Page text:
What’s next for ransomware? First on the list is public cloud ransomware, by which we mean ransomware that targets and encrypts data stored in public cloud services like Amazon Web Services (AWS), Microsoft Azure (Azure), and Google Cloud Platform (GCP). Public cloud adoption is growing, with organizations using it in multiple ways.
For many, it is simply a replacement for the physical on-premises servers they used to store data. Whereas previously employees would save files to the server at the back of the office, now they save them to servers in the cloud. Another popular use case is for running web applications, such as running a website or providing web-based services. The third main use case for the public cloud is software development. Software engineers are increasingly writing code on public cloud servers as spinning up a server in the cloud is quicker and easier than building physical environments.
The public cloud offers lots of advantages. When it comes to security, however, there is a lot of uncertainty and confusion around responsibilities. Many people are unaware of which
parts of security ownership sit with the public cloud providers, and which parts sit with the customer. This uncertainty leads to gaps in protection, presenting ransomware actors with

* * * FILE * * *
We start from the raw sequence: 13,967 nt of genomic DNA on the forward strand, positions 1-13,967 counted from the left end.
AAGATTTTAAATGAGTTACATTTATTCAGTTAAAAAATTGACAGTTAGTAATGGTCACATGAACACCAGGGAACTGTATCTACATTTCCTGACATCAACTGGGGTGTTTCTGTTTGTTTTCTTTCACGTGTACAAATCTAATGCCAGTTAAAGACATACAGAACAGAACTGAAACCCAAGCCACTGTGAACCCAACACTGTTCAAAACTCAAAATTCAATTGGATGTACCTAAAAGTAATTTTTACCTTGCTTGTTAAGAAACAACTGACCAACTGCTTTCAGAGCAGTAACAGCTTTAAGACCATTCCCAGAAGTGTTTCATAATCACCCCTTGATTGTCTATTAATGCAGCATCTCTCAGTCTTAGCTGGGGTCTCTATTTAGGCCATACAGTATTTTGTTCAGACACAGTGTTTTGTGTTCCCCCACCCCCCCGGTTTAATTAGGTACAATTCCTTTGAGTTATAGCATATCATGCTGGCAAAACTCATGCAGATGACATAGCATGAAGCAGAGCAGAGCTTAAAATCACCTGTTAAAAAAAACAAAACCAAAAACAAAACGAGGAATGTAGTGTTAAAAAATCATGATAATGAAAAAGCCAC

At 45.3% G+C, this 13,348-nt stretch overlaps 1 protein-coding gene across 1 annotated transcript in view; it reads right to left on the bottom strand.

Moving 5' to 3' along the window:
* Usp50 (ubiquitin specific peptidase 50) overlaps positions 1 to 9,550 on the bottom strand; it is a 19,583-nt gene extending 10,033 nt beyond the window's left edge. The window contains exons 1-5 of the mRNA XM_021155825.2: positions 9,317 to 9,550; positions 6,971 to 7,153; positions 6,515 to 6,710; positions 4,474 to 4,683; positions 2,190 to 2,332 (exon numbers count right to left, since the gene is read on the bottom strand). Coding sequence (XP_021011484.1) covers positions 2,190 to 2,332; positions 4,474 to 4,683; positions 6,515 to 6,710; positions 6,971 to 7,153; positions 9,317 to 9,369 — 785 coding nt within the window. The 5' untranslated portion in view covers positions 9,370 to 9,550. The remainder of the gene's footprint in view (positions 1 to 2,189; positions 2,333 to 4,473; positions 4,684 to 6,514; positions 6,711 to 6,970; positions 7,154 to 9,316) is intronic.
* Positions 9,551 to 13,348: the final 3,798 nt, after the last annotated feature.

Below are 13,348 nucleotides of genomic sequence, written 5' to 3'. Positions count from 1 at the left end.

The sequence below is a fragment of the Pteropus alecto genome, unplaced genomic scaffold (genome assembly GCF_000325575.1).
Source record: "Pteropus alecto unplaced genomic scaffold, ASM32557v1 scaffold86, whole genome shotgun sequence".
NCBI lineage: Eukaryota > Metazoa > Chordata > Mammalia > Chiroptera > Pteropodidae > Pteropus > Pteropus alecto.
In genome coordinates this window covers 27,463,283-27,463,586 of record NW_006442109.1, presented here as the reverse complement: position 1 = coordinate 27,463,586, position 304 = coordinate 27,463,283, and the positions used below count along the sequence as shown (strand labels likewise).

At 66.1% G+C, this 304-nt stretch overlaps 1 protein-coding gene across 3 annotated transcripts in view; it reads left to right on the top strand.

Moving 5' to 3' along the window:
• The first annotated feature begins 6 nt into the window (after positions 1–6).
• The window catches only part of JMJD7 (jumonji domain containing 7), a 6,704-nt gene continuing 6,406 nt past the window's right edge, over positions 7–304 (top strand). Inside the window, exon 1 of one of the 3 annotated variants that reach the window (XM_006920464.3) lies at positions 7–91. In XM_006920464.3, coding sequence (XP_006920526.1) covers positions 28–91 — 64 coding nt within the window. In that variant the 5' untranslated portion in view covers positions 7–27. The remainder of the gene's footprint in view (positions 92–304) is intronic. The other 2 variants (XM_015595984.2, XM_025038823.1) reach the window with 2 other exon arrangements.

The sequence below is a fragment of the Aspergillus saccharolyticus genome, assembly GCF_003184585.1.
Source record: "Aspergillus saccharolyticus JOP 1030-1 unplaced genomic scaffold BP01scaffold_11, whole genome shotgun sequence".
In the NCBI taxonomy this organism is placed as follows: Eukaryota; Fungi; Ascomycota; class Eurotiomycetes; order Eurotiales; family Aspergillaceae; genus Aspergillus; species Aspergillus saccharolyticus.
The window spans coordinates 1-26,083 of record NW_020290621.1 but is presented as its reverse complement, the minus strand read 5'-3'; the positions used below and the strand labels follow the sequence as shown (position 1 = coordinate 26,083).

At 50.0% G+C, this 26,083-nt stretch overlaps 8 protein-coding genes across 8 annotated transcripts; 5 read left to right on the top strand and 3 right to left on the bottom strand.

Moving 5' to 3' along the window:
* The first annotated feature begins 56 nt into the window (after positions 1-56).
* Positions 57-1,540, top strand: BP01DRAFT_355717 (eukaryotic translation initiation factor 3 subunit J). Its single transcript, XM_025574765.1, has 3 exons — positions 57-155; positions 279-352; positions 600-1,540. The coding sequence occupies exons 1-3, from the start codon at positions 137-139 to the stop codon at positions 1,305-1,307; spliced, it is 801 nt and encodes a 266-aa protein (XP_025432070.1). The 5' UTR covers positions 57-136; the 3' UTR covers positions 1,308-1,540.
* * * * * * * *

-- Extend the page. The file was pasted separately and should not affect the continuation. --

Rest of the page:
a treasure trove of valuable data that’s ripe for encryption.
The allure of the public cloud doesn’t stop there. The rapid increase in volume and value of data stored in the cloud gives cyber criminals a greater target to go after. Plus, weak configuration and open public access to cloud resources (be that storage buckets, databases, user accounts, etc.) make it easier for criminals to breach open databases.
The first step to protecting yourself from public cloud ransomware is understanding the public cloud shared responsibility model. In short, this means that you are responsible for securing everything you put in the cloud, including all your data, as well as access to the public cloud. The public cloud providers are responsible for the security of the cloud. This includes the security of the physical facility where the data centers are located.
You should apply the same basic principles to your cloud-based data as your on-premises data. So just as you use server protection and a firewall on premises, so you should use server protection and a firewall to secure data in the public cloud. Plus, you need to know what you’ve got in the public cloud, so you can make sure it’s secure.